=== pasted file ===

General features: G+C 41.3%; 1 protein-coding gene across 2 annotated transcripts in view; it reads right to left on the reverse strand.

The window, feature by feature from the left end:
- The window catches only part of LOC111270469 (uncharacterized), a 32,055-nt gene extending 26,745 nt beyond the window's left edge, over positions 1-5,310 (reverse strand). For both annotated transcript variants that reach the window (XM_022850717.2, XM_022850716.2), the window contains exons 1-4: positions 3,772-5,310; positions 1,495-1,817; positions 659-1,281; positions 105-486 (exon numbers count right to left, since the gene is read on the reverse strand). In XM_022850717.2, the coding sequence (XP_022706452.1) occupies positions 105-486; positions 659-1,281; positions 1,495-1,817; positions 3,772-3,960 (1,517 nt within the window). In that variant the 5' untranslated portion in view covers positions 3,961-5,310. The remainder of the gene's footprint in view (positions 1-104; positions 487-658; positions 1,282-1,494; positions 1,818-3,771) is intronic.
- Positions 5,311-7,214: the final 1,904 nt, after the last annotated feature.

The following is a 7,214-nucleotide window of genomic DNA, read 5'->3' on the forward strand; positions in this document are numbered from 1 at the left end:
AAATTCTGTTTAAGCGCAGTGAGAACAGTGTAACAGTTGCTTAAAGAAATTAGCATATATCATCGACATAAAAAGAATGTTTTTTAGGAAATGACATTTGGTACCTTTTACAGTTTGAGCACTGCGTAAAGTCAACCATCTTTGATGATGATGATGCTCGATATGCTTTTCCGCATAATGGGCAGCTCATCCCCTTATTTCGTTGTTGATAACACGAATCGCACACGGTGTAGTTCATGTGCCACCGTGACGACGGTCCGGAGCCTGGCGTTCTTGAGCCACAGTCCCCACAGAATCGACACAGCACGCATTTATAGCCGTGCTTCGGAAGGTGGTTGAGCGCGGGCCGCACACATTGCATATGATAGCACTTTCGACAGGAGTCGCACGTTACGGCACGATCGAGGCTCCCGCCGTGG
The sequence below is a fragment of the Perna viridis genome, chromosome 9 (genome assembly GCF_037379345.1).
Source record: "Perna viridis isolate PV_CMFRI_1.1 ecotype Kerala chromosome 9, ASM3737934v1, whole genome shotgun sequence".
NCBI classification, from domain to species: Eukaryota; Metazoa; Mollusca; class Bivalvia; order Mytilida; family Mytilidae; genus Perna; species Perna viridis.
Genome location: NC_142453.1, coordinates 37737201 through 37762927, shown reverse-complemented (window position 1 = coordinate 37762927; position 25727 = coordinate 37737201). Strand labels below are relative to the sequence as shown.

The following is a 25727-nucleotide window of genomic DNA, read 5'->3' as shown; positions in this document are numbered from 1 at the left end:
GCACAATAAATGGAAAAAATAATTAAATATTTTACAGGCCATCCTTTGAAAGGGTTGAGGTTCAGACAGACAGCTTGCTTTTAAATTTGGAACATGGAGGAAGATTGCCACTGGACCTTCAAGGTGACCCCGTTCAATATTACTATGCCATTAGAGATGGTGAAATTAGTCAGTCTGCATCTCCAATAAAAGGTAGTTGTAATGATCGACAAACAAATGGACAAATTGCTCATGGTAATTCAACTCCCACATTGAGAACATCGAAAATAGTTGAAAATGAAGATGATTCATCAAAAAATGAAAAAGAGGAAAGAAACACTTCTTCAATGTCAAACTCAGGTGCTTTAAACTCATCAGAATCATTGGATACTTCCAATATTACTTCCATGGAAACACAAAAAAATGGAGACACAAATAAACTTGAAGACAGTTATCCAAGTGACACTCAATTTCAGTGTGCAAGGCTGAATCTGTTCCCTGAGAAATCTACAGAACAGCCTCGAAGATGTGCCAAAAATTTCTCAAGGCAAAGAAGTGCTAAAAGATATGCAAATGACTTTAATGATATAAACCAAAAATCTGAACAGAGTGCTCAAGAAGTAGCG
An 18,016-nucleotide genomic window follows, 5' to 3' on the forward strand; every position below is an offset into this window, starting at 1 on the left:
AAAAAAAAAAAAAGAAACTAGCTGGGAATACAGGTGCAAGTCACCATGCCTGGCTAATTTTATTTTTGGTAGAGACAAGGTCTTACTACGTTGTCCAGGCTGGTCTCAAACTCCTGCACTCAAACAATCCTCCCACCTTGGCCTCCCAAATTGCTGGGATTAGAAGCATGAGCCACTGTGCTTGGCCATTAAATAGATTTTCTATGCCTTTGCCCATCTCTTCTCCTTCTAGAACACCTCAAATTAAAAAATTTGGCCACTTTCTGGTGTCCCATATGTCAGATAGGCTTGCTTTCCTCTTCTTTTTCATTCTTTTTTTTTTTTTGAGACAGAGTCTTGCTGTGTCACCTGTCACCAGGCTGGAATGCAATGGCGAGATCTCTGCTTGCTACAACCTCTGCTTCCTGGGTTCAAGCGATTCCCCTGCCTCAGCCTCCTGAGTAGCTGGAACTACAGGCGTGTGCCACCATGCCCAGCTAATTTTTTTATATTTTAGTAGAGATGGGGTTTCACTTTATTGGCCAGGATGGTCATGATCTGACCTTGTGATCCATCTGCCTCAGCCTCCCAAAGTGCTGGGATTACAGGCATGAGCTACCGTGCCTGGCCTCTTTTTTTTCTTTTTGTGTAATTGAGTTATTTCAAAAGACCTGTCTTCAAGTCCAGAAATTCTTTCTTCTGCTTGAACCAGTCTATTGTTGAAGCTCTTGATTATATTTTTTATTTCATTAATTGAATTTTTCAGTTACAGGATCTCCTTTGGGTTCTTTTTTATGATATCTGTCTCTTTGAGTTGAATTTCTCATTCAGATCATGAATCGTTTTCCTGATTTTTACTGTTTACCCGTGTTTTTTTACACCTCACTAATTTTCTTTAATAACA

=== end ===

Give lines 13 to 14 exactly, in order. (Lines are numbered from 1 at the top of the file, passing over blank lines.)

An 18,016-nucleotide genomic window follows, 5' to 3' on the forward strand; every position below is an offset into this window, starting at 1 on the left:
AAAAAAAAAAAAAGAAACTAGCTGGGAATACAGGTGCAAGTCACCATGCCTGGCTAATTTTATTTTTGGTAGAGACAAGGTCTTACTACGTTGTCCAGGCTGGTCTCAAACTCCTGCACTCAAACAATCCTCCCACCTTGGCCTCCCAAATTGCTGGGATTAGAAGCATGAGCCACTGTGCTTGGCCATTAAATAGATTTTCTATGCCTTTGCCCATCTCTTCTCCTTCTAGAACACCTCAAATTAAAAAATTTGGCCACTTTCTGGTGTCCCATATGTCAGATAGGCTTGCTTTCCTCTTCTTTTTCATTCTTTTTTTTTTTTTGAGACAGAGTCTTGCTGTGTCACCTGTCACCAGGCTGGAATGCAATGGCGAGATCTCTGCTTGCTACAACCTCTGCTTCCTGGGTTCAAGCGATTCCCCTGCCTCAGCCTCCTGAGTAGCTGGAACTACAGGCGTGTGCCACCATGCCCAGCTAATTTTTTTATATTTTAGTAGAGATGGGGTTTCACTTTATTGGCCAGGATGGTCATGATCTGACCTTGTGATCCATCTGCCTCAGCCTCCCAAAGTGCTGGGATTACAGGCATGAGCTACCGTGCCTGGCCTCTTTTTTTTCTTTTTGTGTAATTGAGTTATTTCAAAAGACCTGTCTTCAAGTCCAGAAATTCTTTCTTCTGCTTGAACCAGTCTATTGTTGAAGCTCTTGATTATATTTTTTATTTCATTAATTGAATTTTTCAGTTACAGGATCTCCTTTGGGTTCTTTTTTATGATATCTGTCTCTTTGAGTTGAATTTCTCATTCAGATCATGAATCGTTTTCCTGATTTTTACTGTTTACCCGTGTTTTTTTACACCTCACTAATTTTCTTTAATAACA